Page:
Materials: Rast nightstand, Attest handles, Ribba picture ledge, plywood, screws, steamer bowls, faucet, paint, plexi, hinges and lots of small things
Description: Present for my twins – that’s why a simple kitchen was not enough
I turned the Rast night stand around for both the play kitchen and the market stall.
I added an extra shelf and a divider to create space for the oven and the refrigerator. The worktop and the back of the kitchen are plywood cut to size. For the oven door I cut a hole out and added plexi, hinges and a magnetic closure. A piece of thin plywood painted glossy black with silver circles is the stove, the sink is a steamer bowl. I used the smallest faucet I could find.
All the wooden parts for the kitchen are painted white, the inside of the oven is grey. A LED-light is attached in the oven and there is a baking sheet made of painted plywood. The stove knobs are wooden circles painted in silver. The whole stove front – where the stove knobs are – can be openend for extra storage space. The refrigerator has a shelf inside made out of a piece of Ribba picture ledge. All handles and knobs are Attest. There are handles on each side to hang the oven gloves and towels but also to be able to carry the play kitchen out of the way if necessary. Another Attest handle serves as a rail for hanging up kitchen utensils. The top shelf is a wooden box glued to the back wall. The clock was a must because every kitchen needs to have a clock.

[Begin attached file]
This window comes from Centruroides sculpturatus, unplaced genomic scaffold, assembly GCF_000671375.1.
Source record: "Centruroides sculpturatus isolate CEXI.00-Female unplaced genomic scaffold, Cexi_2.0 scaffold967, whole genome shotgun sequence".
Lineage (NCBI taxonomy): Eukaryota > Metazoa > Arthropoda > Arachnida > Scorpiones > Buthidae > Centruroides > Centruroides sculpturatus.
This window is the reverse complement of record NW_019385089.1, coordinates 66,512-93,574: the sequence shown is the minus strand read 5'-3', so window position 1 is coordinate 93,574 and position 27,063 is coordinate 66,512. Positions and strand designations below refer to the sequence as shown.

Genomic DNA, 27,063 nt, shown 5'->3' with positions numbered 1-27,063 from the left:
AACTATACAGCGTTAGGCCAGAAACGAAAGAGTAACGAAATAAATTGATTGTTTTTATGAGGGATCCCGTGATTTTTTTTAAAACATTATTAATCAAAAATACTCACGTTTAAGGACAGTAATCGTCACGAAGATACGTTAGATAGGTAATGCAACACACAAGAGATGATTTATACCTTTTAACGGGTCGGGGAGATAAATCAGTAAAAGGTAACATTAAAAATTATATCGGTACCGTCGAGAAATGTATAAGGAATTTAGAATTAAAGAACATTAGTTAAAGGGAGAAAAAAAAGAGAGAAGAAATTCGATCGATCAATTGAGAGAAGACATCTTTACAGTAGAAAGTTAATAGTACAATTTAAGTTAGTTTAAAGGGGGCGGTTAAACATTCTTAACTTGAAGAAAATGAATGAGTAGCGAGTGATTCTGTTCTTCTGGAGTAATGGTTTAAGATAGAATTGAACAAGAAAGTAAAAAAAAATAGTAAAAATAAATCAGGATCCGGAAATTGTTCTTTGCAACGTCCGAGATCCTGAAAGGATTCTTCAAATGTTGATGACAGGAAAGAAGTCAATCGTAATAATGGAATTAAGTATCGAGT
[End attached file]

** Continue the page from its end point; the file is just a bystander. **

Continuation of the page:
I added an angular shelf in the middle of the night stand for the display of the wooden crates. A piece of plywood cut to size serves as counter-top. There is a small steamer bowl with a lid sunk in the counter top to keep the fish fresh :-). Attest handles on either side of the market stall so it can be easily carried out of the way.
The roof construction was made out of two beams cut to the right length on either side of the Rast and two beams screwed in a slightly inclined angle. To stabilize the roof construction and for attaching the fabric roof I used three round wooden bars. The fabric roof is sewn to fit and can be removed easily if it ever has to be washed. The market stall has some storage space accessible from the back for storing bags etc.
Jules Yap started IKEAHackers.net in 2006 as a personal blog to showcase the most impressive IKEA hacks from all over the world. Since then, she has learned a lot more about power tools and DIY. Her site has helped thousands modify IKEA furniture with step-by-step tutorials, craft projects and home styling.